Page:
The Haxan Cloak has scored the whole of folk horror film Midsommar
Thanks to international pop culture, Greek music is perceived abroad as somewhat of a folk cliché, as popularized by Misirlou, Zorba’s Dance, and Mamma Mia. Underneath the surface however, there is an active alternative music scene expressed in distinctly Greek urban subcultures, and often collective and cross-platform, which reference charged national-historical times, folk traditions, and international trends, all under that blessed sun. A week after the terrific Reworks festival, we count down the ten reference points in Hellenic music.
Sometimes referred to as the Greek blues, Rembetiko evolved in the hashish dens of Pireaus & Thessaloniki in the beginning of the 20th century. It was influenced by European & Middle-Eastern elements that came with the forced migration of 2 million refugees from Asia Minor, and reflected the urban hardships of these cultures. Rebetiko found its masters in the songs of Tsitsanis, Vamvakaris and Chiotis among others, who used bouzouki, baglama & guitar to accompany a blunter style of singing. Censored at various politically-charged times, Rembetiko has witnessed diverse revivals, with the likes of the ‘greats’ of the 20th century, Chatzidakis & Theodorakis utilizing its musical forms, and more recently sampled & mixed with electronic & hip-hop forms, by producers such as Imam Baildi.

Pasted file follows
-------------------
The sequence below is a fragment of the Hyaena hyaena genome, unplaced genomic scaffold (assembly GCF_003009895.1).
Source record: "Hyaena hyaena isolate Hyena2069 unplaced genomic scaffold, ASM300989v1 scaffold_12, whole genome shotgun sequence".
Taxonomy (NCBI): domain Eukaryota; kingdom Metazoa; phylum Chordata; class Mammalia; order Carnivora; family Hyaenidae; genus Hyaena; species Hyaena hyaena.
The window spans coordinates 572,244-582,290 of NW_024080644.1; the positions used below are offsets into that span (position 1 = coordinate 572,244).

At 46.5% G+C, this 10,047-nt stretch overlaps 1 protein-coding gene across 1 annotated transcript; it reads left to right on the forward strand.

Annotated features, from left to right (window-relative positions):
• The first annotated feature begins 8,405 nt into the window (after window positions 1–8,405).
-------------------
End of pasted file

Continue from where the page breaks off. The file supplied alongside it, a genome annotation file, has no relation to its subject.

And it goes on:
Trypes was an acclaimed band that defined the form and direction of Greek rock music from the 80s onwards. Founded by Giannis Aggelakas and Giorgos Karras in Thessaloniki, the band’s post-punk aesthetic, music & lyrics developed a huge following that continued to increase until the band’s resolution in 1999. Aggelakas has become a cult figure in contemporary Greek culture, widely regarded as anti-hero poet, with big-screen appearances in indie films and a new, musical persona in his collaboration with folk-band Episkeptes. Another mythical Greek rock figure is Pavlos Sidiropoulos, whose subversive Greek-lyrics-based rock music during the 70s and 80s had a massive influence on subsequent generations’ musical output.
3. STEREO NOVA
A pioneering electronic music band, Stereo Nova was formed by Kbhta & Michalis Delta in the early 90s. The first and perhaps only electronic music band to develop such a large dedicated following in Greece, Stereo Nova’s trip-hop, house & techno arrangements were often accompanied by spoken word, heavy in social commentary. The group broke up in 1996 after the release of six albums and its two founding members have pursued their individual careers since then. Kbhta has composed music for documentaries, films and theatre, while receiving international attention for his contribution to the Opening Ceremony of the Athens 2004 Olympic Games. Michalis Delta turned to a funky house approach, filling dance clubs around Greece and beyond.